Coaching teams

In this article Mark Greenfield, our MD, outlines some methods and benefits of using coaching as part of your leadership style to manage teams, ensuring that they are fully functioning, effective and self-motivating.

 

Coaching to improve Trust and Relationships in Teams

  • Good team coaches connect with everyone in the team – moving beyond the superficial to understand individual strengths and weaknesses. For your team to respond well to you as a coach, they must trust you especially as you’re asking them to be introspective, and open or ‘vulnerable’ enough to discuss how they can maximise their potential.
  • A good way to gain trust is to demonstrate that you are actively listening. This means really concentrating on what is being said, and actively stating that you understand their perspective, by playing back what you have heard. Empathy, eye contact and making the environment comfortable for the team member is crucial.
  • Share something not many people know about you? Where did you grow up? What was your first job?  How can people get the best out of me?  Disclosure, whilst slightly uncomfortable at first is a cornerstone to build trust.

 

Coaching for Motivation and Team Resilience

  • In ‘The Five Practices of Exemplary Leadership’ (Kouzes and Posner; The Leadership Challenge; 3rd Ed 2002; Jossey-Bass), Jim Kouzes and Barry Posner describe Enabling Others to Act, and Encouraging the Heart as critical to empowering individuals to find their own motivations.
  • Enabling Others to Act means using the word ‘We’ rather than ‘I’ and adopting a collaborative approach, focusing on the means not the ends. Collaboration is the master skill that enable teams, alliances and partnerships to ‘self-manage’ and function effectively. It means developing cooperative relationships with those you work with, actively listening to diverse points of view, promoting cooperative goals and above all, taking time to build trust.
  • Encouraging the Heart is in my experience, the most difficult team coaching behaviour to sustain, as it is often sacrificed when the pressure is on the team, and the organisation is challenged. It means recognising individual and team contributions by showing appreciation for extra effort and performance and praising people for a job well done

 

Coaching to encourage Accountability

  • Accountability in teams means the willingness of team members to remind one another when they are not living up to the agreed performance standards and behaviours of the group. This shouldn’t always require the participation of the team leader, and in high-performing teams the team coach’s role is often to encourage direct, peer-to-peer accountability. This is based on the principle that peer pressure and the desire not to let a colleague down will motivate a team member more than any concern over sanctions or rebuke.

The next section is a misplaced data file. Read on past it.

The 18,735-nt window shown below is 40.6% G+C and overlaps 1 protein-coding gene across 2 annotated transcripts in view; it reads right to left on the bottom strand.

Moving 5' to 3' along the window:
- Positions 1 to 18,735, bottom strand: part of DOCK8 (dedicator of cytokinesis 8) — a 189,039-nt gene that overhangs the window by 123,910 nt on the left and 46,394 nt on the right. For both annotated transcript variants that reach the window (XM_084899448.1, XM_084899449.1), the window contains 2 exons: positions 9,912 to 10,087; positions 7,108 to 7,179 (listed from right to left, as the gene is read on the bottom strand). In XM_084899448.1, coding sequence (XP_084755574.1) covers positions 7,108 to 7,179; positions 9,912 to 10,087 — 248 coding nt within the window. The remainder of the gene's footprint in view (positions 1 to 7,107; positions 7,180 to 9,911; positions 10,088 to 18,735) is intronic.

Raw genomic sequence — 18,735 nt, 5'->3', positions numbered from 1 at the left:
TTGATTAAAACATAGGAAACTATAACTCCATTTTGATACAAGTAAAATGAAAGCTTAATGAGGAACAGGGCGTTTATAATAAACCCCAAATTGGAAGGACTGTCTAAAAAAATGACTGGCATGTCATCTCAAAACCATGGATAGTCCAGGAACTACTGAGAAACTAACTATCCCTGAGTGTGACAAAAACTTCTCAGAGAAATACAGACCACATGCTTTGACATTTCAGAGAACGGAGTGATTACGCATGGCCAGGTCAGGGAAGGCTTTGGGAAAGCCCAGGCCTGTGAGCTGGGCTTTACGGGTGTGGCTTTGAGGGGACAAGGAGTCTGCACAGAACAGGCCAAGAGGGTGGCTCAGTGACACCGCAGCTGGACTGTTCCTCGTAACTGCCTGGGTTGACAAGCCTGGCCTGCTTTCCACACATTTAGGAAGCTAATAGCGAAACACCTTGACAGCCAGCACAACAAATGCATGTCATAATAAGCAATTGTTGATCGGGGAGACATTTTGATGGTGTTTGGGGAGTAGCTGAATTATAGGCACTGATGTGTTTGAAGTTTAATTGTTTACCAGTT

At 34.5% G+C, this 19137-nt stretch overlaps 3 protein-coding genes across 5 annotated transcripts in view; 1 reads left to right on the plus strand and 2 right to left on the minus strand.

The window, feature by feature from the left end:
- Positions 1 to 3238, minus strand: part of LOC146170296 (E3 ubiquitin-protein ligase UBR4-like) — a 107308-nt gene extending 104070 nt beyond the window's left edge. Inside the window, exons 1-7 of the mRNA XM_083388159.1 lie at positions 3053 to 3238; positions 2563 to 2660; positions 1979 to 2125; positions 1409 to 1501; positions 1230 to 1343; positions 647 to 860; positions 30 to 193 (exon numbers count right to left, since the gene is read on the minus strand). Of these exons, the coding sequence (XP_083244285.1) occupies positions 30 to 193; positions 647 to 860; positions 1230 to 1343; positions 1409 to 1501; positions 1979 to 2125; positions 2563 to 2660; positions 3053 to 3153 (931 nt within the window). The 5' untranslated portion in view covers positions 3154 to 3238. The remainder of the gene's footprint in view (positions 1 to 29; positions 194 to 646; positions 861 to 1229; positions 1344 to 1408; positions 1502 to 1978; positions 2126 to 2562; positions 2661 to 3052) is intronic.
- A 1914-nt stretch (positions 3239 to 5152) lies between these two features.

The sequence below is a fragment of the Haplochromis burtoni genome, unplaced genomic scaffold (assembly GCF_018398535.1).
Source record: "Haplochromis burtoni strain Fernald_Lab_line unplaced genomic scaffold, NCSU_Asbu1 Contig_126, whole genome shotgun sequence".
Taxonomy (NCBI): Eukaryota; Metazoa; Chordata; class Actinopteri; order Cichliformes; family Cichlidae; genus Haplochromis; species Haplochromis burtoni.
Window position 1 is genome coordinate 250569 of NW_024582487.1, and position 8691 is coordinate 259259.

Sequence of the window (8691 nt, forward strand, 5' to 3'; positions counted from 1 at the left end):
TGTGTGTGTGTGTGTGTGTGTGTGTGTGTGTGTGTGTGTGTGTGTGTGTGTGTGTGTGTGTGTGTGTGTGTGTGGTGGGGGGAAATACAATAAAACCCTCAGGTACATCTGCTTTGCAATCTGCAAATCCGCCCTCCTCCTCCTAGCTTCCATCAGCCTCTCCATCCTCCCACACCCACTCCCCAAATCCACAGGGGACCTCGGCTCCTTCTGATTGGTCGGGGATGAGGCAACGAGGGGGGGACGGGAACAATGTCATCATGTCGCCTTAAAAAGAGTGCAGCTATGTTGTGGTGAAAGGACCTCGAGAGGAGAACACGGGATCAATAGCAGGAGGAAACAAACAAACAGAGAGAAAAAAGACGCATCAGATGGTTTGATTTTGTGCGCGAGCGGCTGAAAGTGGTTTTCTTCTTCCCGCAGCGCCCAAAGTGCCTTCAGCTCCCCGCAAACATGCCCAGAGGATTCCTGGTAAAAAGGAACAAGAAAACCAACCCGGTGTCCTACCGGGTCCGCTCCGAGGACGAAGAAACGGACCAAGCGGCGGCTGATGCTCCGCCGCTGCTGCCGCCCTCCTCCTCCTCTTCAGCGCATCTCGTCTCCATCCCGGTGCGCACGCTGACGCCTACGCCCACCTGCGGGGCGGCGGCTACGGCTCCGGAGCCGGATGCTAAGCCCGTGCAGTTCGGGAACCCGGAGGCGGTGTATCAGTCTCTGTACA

• How do we encourage teams where people hold one another accountable? The key is coaching team members to be comfortable in giving each other appreciative and critical   This can often be encouraged by helping people to realise that when they fail to provide peers with constructive feedback, they are letting them down personally.
  • One way of encouraging a culture of peer-to-peer accountability is to carry out a simple Team Effectiveness Exercise as described by Lencioni in ‘Overcoming the Five Dysfunctions of a Team: A Field Guide (2005, Jossey-Bass). This should only be used with teams that have worked together for at least a few months and where there is a degree of trust. During a timeout or away day, ask everyone on the team to write down the answers to two simple questions about every member of the team, excluding themselves:

‘What is the single most important behavioural characteristic or quality demonstrated by this person that contributes to the strength of the team?’, and ‘What is the single most important behavioural characteristic or quality demonstrated by this person that can sometimes derail the team?’

The team coach then starts with the leader and asks each team member to read out their positive qualities about the leader, then their constructive feedback about their potential ‘derailing’ qualities.  This provides direct, honest and unequivocal feedback, and the same process is then repeated for each team member.  The outcome is a sharing of positive qualities and development opportunities in a short period of time and can be motivating, constructive and cathartic … and often all at the same time!

 

Coaching for Team Performance

As a Team Coach, your top priority may be to facilitate the team to improve their performance.  Key interventions that work in addition to the enabling and encouraging behaviours described earlier include:

  • Provide frequent, regular feedback and recognition. Annual performance reviews don’t give team members all the encouragement they need. At least once a week, team coaches should give their team members informal feedback about areas they need to work on, and recognition for things they’re doing well.
  • Align employee behaviours to long-term business objectives of the organisation. All teams are trying to achieve something greater than themselves and reach big, long-term goals by working together.

Great managers understand that and use this overarching goal to motivate people and get the best performance by ensuring every team member can see how their performance contributes to the overall growth of the organisation.

  • Give team members autonomy and room for personal growth. Managers often struggle with this, but autonomy is one of the most valuable things you can give employees. Don’t micromanage your team by telling them how to do things; allow them the freedom to make mistakes that can help them learn and grow.

 

 

If you want to see the full version of this article then take a look at our book 100+ Top Tips on Managing Your Coaching Needs.